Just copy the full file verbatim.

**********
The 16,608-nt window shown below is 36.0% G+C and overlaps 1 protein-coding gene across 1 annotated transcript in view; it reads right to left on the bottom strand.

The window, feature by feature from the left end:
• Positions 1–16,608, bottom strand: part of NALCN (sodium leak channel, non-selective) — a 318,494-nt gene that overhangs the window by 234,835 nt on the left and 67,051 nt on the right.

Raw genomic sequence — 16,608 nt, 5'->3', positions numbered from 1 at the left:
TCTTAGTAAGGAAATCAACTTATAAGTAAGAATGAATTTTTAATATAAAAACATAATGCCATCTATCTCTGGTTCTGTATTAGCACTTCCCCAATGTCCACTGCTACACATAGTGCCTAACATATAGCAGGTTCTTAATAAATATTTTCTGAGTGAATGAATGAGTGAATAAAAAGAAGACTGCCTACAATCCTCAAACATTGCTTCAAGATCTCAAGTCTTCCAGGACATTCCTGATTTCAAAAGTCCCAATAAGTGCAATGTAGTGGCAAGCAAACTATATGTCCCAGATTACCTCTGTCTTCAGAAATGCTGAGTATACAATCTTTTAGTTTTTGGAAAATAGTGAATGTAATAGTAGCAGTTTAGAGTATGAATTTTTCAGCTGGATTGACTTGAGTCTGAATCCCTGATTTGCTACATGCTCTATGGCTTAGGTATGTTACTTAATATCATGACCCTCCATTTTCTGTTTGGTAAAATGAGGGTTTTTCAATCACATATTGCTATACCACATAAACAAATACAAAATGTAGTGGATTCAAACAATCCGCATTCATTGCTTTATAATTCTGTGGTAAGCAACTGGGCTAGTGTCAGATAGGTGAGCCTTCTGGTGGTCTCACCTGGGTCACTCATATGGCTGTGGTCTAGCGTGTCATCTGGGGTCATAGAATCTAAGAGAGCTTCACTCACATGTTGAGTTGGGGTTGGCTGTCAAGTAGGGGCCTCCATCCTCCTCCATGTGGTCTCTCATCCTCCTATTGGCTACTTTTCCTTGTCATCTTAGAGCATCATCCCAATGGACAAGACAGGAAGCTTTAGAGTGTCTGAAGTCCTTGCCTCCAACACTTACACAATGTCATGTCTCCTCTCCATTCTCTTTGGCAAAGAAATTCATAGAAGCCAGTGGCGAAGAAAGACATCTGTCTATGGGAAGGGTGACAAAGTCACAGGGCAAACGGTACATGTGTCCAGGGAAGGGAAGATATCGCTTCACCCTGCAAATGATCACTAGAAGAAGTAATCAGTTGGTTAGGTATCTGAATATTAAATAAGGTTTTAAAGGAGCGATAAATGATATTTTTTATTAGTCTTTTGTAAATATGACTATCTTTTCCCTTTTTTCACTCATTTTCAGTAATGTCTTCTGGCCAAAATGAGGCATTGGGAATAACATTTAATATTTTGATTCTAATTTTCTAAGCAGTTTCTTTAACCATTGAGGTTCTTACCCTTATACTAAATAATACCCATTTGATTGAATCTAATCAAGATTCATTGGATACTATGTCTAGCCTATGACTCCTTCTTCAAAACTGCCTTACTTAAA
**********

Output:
The 16,608-nt window shown below is 36.0% G+C and overlaps 1 protein-coding gene across 1 annotated transcript in view; it reads right to left on the bottom strand.

The window, feature by feature from the left end:
• Positions 1–16,608, bottom strand: part of NALCN (sodium leak channel, non-selective) — a 318,494-nt gene that overhangs the window by 234,835 nt on the left and 67,051 nt on the right.

Raw genomic sequence — 16,608 nt, 5'->3', positions numbered from 1 at the left:
TCTTAGTAAGGAAATCAACTTATAAGTAAGAATGAATTTTTAATATAAAAACATAATGCCATCTATCTCTGGTTCTGTATTAGCACTTCCCCAATGTCCACTGCTACACATAGTGCCTAACATATAGCAGGTTCTTAATAAATATTTTCTGAGTGAATGAATGAGTGAATAAAAAGAAGACTGCCTACAATCCTCAAACATTGCTTCAAGATCTCAAGTCTTCCAGGACATTCCTGATTTCAAAAGTCCCAATAAGTGCAATGTAGTGGCAAGCAAACTATATGTCCCAGATTACCTCTGTCTTCAGAAATGCTGAGTATACAATCTTTTAGTTTTTGGAAAATAGTGAATGTAATAGTAGCAGTTTAGAGTATGAATTTTTCAGCTGGATTGACTTGAGTCTGAATCCCTGATTTGCTACATGCTCTATGGCTTAGGTATGTTACTTAATATCATGACCCTCCATTTTCTGTTTGGTAAAATGAGGGTTTTTCAATCACATATTGCTATACCACATAAACAAATACAAAATGTAGTGGATTCAAACAATCCGCATTCATTGCTTTATAATTCTGTGGTAAGCAACTGGGCTAGTGTCAGATAGGTGAGCCTTCTGGTGGTCTCACCTGGGTCACTCATATGGCTGTGGTCTAGCGTGTCATCTGGGGTCATAGAATCTAAGAGAGCTTCACTCACATGTTGAGTTGGGGTTGGCTGTCAAGTAGGGGCCTCCATCCTCCTCCATGTGGTCTCTCATCCTCCTATTGGCTACTTTTCCTTGTCATCTTAGAGCATCATCCCAATGGACAAGACAGGAAGCTTTAGAGTGTCTGAAGTCCTTGCCTCCAACACTTACACAATGTCATGTCTCCTCTCCATTCTCTTTGGCAAAGAAATTCATAGAAGCCAGTGGCGAAGAAAGACATCTGTCTATGGGAAGGGTGACAAAGTCACAGGGCAAACGGTACATGTGTCCAGGGAAGGGAAGATATCGCTTCACCCTGCAAATGATCACTAGAAGAAGTAATCAGTTGGTTAGGTATCTGAATATTAAATAAGGTTTTAAAGGAGCGATAAATGATATTTTTTATTAGTCTTTTGTAAATATGACTATCTTTTCCCTTTTTTCACTCATTTTCAGTAATGTCTTCTGGCCAAAATGAGGCATTGGGAATAACATTTAATATTTTGATTCTAATTTTCTAAGCAGTTTCTTTAACCATTGAGGTTCTTACCCTTATACTAAATAATACCCATTTGATTGAATCTAATCAAGATTCATTGGATACTATGTCTAGCCTATGACTCCTTCTTCAAAACTGCCTTACTTAAA